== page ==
- Presentations of bidders will be allowed at meetings of Regional Associations, groupings of Member Associations and individual Member Associations.
- Equal possibility is granted to both bidders.
So, on the same day that Gulati seemingly broke FIFA’s own rules, the world body changed them to let him off.
FIFA’s financial gains
Although the Moroccans are producing a document to show that a tournament in North Africa would make as much money for FIFA as a World Cup back in the USA just 22 years after the tournament was last there, news of extra TV cash from North America for FIFA has emerged.
After the Qatar tournament was moved from the European summer to winter, Fox News and Telemundo, which already had the rights for the 2018 and 2022 World Cups, complained.
As compensation, the two companies were able to buy the North American rights to 2026 without the deal going to open tender. However, if the US-led bid wins, then FIFA now stands to get an additional $302 million from Fox and Telemundo.
“Economically and financially too, there is something very safe about the US,” says Professor Simon Chadwick. “After all, despite China's bold sporting ambitions, the US remains the world's largest sport economy and is likely to continue to be so for some years to come. Furthermore, it will potentially strengthen FIFA's financial position in a more predictable and internationally palatable way than other, more recent hosting decisions have.”
Slow start for Morocco
The European TV rights for 2026 remain unsold and a bid in North Africa, where the time zone is only two hours different to most of Europe, could prove attractive but the Morocco bid has been slow getting going.
“You cannot communicate before you know the rules of the game.” says Hicham El Amrani, the chief executive of the Morocco 2026 bid, who notes that “the other candidate started in March, even before the bid regulations were out.”
Amrani, a former CAF general secretary, adds: “We declared interest in August and we read the regulations in September and confirmed the same regulations at FIFA’s council meeting in October in India; we could not say anything before then.”
In early January, the Morocco bid hired Vero, the London-based consultants ran by former UEFA spin doctor Mike Lee, who had helped Qatar win the 2022 bid race.
On January 23, the Moroccan bid team made a hurried and unexpected launch in Casablanca, which was attended mainly by domestic media. A month later, the first in a series of regular newsletters from the Moroccan bid team was published in six languages exactly a month later.
The Moroccans will surely pick up the majority of African votes but has a big task as other moves made by Infantino directly outside of the bid process will also benefit North America.
After taking office, Infantino introduced the FIFA Forward programme, which granted $10 million a year to each regional confederation.
The Canadian Victor Montagliani, a key Infantino ally who was elected CONCACAF president in May 2016, is using the money to fund a League of Nations to replace friendlies in his region.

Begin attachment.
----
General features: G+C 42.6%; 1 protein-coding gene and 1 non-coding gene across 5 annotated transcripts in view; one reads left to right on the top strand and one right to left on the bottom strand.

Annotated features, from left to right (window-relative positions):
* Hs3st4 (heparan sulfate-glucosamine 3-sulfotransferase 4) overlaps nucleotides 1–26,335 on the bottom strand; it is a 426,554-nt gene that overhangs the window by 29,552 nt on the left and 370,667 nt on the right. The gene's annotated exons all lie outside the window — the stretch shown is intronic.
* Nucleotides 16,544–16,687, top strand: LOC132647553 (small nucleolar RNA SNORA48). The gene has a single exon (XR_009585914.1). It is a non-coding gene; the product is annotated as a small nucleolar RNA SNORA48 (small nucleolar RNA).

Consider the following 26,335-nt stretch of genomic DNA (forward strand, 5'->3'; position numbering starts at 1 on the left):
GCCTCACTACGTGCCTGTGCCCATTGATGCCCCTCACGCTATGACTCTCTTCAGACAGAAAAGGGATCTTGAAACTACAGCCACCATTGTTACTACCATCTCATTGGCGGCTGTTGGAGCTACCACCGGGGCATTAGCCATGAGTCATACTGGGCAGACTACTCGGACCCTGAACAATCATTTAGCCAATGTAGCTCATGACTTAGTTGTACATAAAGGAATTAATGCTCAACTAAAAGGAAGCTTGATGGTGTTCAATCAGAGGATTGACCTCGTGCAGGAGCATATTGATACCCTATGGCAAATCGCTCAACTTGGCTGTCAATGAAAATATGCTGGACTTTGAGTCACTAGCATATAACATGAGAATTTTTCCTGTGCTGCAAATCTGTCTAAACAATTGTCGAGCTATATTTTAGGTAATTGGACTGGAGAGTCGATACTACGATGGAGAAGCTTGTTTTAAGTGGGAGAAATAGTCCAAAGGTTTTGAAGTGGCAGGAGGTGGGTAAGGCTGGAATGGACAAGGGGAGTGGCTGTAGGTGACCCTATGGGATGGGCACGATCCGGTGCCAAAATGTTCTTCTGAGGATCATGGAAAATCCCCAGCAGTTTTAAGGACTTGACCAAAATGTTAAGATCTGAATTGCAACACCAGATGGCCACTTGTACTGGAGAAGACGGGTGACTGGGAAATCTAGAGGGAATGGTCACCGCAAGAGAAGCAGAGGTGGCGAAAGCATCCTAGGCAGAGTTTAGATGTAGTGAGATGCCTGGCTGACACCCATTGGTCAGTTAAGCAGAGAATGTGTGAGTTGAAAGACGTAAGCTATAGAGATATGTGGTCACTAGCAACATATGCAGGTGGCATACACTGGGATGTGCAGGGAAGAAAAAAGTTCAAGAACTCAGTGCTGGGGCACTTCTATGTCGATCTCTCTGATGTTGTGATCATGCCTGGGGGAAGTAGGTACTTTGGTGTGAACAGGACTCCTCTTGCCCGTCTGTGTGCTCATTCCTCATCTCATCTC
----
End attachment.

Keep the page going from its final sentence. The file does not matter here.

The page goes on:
The move will help the tiny often inactive islands that make up a swathe of CONCACAF’s membership to play more regularly but has also seemingly cemented the end of the Caribbean Football Union.
Under its now disgraced former president Jack Warner, the Caribbean vote came as a bloc and was often abused, but under the old CFU leadership CONCACAF could not rely on these 25 votes.
With the League of Nations plan, an expansion of the Gold Cup from 12 to 16 teams and the idea of joint hosting outside of the usual host the USA on offer, CONCACAF has surely done enough to secure those 25 votes.
Infantino’s political position at stake
Other aspects of the process also rankle insiders, such as the number of senior FIFA executive staff from countries in the North American bid and the seeming neutrality of those FIFA members who are US citizens.
None of the potential hosts get a vote, but American Samoa, Guam, Puerto Rico and the US Virgin Islands, which are directly tied economically and politically to the United States, will get a vote that will surely benefit North America.
Whether the vote will be held in private or public also remains to be decided. A private vote would make it easier for subsequent retribution for a defeated US-led bid and what some believe is its main supporter – Gianni Infantino.
Gulati, in his previous role as CONCACAF president, was a key ally in Infantino’s election and securing the 2026 World Cup is seen as pay-back.
“If the US lose, it will be a political defeat for Infantino and have huge consequences for his re-election,” says one insider in the bid process.
The 2026 World Cup is certainly only part of a bigger story.
Professor Chadwick concludes: “Perhaps the US could also the calm before the storm; it is seemingly inevitable that the World Cup will be awarded to China for either 2030 or 2034. By awarding 2026 to the US, this potentially buys some time for FIFA to deal with the ramifications of a decision to award the tournament to China.”
All this shows that while the outright corruption of awarding a World Cup maybe have been avoided this time around, manipulation remains very much part of the game.